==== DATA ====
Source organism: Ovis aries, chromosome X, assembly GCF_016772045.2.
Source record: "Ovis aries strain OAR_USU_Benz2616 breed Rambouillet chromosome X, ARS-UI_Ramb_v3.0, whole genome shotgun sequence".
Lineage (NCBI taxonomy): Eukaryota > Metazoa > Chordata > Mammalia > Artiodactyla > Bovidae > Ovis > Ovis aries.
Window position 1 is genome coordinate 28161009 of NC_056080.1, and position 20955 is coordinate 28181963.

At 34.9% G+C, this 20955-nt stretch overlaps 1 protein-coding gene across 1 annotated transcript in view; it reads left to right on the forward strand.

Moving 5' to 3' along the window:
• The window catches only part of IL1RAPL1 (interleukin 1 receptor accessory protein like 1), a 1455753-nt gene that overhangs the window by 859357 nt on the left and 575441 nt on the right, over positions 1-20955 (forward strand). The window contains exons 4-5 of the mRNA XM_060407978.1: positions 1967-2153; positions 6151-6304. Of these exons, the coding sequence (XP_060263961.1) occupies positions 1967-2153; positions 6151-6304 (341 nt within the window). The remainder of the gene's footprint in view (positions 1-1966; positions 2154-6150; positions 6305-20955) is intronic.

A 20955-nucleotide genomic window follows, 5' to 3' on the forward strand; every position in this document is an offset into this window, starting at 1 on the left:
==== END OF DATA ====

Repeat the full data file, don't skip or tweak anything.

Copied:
Source organism: Ovis aries, chromosome X, assembly GCF_016772045.2.
Source record: "Ovis aries strain OAR_USU_Benz2616 breed Rambouillet chromosome X, ARS-UI_Ramb_v3.0, whole genome shotgun sequence".
Lineage (NCBI taxonomy): Eukaryota > Metazoa > Chordata > Mammalia > Artiodactyla > Bovidae > Ovis > Ovis aries.
Window position 1 is genome coordinate 28161009 of NC_056080.1, and position 20955 is coordinate 28181963.

At 34.9% G+C, this 20955-nt stretch overlaps 1 protein-coding gene across 1 annotated transcript in view; it reads left to right on the forward strand.

Moving 5' to 3' along the window:
• The window catches only part of IL1RAPL1 (interleukin 1 receptor accessory protein like 1), a 1455753-nt gene that overhangs the window by 859357 nt on the left and 575441 nt on the right, over positions 1-20955 (forward strand). The window contains exons 4-5 of the mRNA XM_060407978.1: positions 1967-2153; positions 6151-6304. Of these exons, the coding sequence (XP_060263961.1) occupies positions 1967-2153; positions 6151-6304 (341 nt within the window). The remainder of the gene's footprint in view (positions 1-1966; positions 2154-6150; positions 6305-20955) is intronic.

A 20955-nucleotide genomic window follows, 5' to 3' on the forward strand; every position in this document is an offset into this window, starting at 1 on the left: